A new FCC plan is rattling the bottom lines of wireless companies and cable outfits. It proposes a government run, free super WiFi network to connect online and to USENET that would be available in nearly every urban and rural area in the country.
Designed by FCC Chairman Julius Genachowski, the network’s signal could travel over hills, around trees and even penetrate thick interior walls. The network would allow consumers to easily make free telephone calls over the Wifi signal and would allow easier communications over a longer distance than is currently possible.
Critics of the plan, led by lobbyists from AT&T, T-Mobile, Verizon Wireless, Intel and Qualcomm argue that the FCC could make more money by selling off the spectrum to current cellphone and broadband providers. They also argue that the WiFi network could interfere with current WiFi networks.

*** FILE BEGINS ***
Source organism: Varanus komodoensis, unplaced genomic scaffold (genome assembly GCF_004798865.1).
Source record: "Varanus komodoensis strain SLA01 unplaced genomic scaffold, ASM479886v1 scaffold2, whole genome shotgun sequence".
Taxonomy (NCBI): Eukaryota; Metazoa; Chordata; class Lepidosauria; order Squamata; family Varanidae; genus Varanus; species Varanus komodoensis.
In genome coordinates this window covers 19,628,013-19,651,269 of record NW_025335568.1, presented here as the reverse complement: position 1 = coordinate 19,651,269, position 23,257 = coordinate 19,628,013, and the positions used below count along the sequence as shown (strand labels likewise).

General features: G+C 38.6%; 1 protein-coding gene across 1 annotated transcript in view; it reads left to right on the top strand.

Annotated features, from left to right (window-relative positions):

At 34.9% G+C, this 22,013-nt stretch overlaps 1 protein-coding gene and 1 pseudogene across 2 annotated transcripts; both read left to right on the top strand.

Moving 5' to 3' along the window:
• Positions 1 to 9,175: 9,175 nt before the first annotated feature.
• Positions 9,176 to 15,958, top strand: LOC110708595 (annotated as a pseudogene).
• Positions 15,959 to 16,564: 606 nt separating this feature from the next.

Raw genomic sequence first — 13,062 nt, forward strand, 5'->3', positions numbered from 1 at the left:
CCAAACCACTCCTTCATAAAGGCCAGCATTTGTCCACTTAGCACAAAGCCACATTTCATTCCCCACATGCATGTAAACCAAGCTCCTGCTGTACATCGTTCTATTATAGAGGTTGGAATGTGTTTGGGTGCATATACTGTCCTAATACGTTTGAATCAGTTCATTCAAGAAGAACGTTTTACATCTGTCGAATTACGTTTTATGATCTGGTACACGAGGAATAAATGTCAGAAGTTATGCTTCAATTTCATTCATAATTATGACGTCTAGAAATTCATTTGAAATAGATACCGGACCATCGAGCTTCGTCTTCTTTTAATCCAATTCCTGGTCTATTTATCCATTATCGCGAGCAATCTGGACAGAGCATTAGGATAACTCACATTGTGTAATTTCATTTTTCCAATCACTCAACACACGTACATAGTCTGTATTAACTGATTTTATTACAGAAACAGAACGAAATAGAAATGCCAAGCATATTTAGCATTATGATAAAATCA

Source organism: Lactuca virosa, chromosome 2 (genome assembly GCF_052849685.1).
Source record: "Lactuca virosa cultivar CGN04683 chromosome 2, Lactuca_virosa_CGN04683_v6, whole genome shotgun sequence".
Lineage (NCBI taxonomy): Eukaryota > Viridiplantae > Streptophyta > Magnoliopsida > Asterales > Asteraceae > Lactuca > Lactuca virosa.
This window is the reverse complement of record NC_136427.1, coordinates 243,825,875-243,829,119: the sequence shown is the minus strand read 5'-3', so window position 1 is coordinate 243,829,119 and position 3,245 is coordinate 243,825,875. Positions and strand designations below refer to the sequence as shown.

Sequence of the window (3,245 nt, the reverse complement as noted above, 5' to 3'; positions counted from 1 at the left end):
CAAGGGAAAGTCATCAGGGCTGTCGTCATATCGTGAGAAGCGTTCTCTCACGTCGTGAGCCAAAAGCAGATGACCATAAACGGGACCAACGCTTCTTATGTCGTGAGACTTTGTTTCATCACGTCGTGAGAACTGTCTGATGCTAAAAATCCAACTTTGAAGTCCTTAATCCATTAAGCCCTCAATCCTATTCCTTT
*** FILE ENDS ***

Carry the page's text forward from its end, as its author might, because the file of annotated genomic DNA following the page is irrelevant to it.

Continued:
According to USENET newsgroups, the plan would also require local television stations and other broadcasters to sell a chunk of airwaves for the network. It’s not clear that broadcasters will readily agree to that idea.
Both Google and Microsoft are lobbying for the plan, as they anticipate users of this new network will be interested in purchasing their devices to make calls and surf the web.
If built, the network could open up a number of entertainment applications to a wider audience and hasten the increase in mobile entertainment, especially video. Access to a free WiFi network would increase the use of Internet-connected devices in the home, hastening the deployment of home entertainment systems that are inter-connected throughout the house.
The WiFi plan is already facing stiff opposition and there is no timetable for when the FCC might present a formal plan to the public for feedback and an eventual vote by the commission.